expression, presumptions and agendas were narrated through the appropriation of existing Gothic tropes. The heightened emotional and experiential aspects of Gothic are traceable to ideological and political repression during the eighteenth century. ‘Monk’ Lewis himself enjoyed a keen sense of the value of a dramatic killing in The Castle Spectre ( 1798 ), a spoof Gothic

in The Gothic and death
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The dance of global darkness
Steven Bruhm

childhood reminiscence which appears in an interview by Shibusawa Tatsuhiko, Hijikata presents a space of passage as being a state of terror worthy of gothic melodrama. ‘My father used to recite old ballad-dramas, which he was lousy at, and beat my mother. To my child’s eyes, he seemed to be measuring the length of each step he took before hitting her. Now that truly was terror. And, in effect, I played

in Globalgothic
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Trans-Europ-Express, L’Eden et après, Glissements progressifs du plaisir
John Phillips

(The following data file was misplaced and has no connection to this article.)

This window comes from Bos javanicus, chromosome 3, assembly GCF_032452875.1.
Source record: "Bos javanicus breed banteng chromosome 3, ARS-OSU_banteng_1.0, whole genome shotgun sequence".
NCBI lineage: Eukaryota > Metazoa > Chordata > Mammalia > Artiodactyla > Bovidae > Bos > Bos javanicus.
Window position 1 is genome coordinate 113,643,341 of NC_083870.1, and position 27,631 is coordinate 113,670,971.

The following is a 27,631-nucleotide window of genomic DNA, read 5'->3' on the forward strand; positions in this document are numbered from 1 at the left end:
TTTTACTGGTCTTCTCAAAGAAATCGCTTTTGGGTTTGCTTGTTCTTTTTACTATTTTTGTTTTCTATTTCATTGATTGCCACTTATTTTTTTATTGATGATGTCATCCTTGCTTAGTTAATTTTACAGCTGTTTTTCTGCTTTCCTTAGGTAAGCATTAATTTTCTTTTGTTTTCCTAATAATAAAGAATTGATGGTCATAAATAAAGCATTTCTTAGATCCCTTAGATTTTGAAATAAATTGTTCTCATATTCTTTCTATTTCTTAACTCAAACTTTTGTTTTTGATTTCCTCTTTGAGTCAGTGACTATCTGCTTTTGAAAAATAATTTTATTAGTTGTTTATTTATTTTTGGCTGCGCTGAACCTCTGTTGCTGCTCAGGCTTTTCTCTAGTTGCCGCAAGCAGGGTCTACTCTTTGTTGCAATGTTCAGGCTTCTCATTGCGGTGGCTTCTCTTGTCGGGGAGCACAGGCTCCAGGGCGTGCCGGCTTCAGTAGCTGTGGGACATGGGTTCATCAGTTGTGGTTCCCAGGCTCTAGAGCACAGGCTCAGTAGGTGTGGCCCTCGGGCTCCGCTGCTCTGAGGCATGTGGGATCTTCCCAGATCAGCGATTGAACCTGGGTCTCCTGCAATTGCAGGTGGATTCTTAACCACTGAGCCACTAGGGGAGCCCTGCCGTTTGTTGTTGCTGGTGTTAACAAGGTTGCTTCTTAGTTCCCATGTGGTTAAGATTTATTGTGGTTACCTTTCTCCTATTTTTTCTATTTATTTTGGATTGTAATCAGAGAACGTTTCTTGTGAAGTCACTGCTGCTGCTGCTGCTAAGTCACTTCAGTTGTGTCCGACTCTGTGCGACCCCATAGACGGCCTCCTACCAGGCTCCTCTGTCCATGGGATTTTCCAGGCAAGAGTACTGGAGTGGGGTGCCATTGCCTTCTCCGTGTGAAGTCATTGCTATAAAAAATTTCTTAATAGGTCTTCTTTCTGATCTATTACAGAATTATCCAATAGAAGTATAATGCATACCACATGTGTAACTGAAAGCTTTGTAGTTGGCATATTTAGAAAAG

fundamentally changed in this respect over the years. Glissements and La Belle captive , films of the 1970s and 1980s, were in this sense more of their time. Erotic influences In harmony with the Emmanuelle trend of mainstream soft-core cinema in the 1970s, Robbe-Grillet’s eroticism also seems influenced by both Gothic and Hitchcockian melodrama. We may distinguish between Gothic melodrama and horror on the

in Alain Robbe-Grillet
The poet among the Italians
Gioia Angeletti

, Byron’s cooperation with the Carbonari conspirators provided him with an insider’s perspective on the contemporary political situation that made his testimony particularly interesting to the recipients of his letters. The spectacularisation of reality produced by the Italian system of justice and punishment, whereby a real-​life execution is transformed into a Gothic melodrama, appealed to Byron’s own theatricality in both his life and works. Byron never overlooked the aesthetic impact that his representations of Italian culture and society could have on his audience

in Byron and Italy
Mediumistic performances for camera
Neil Matheson

, former medium of the Villa Carmen, now operating under a new identity, ‘Eva C.’ (Eva Carrière), with Bisson described as the medium’s ‘protectress’, a term suggestive of the Gothic melodrama, though Bisson might be better designated her stage manager, given her controlling role in her protégé’s performances. Photography was again central to the credibility of the ‘tests’, beginning with two cameras but culminating in the use of eight, and published in 1913 as Les Phénomènes dits de matérialisation, heavily illustrated with photographs, through which Bisson claimed to

in The machine and the ghost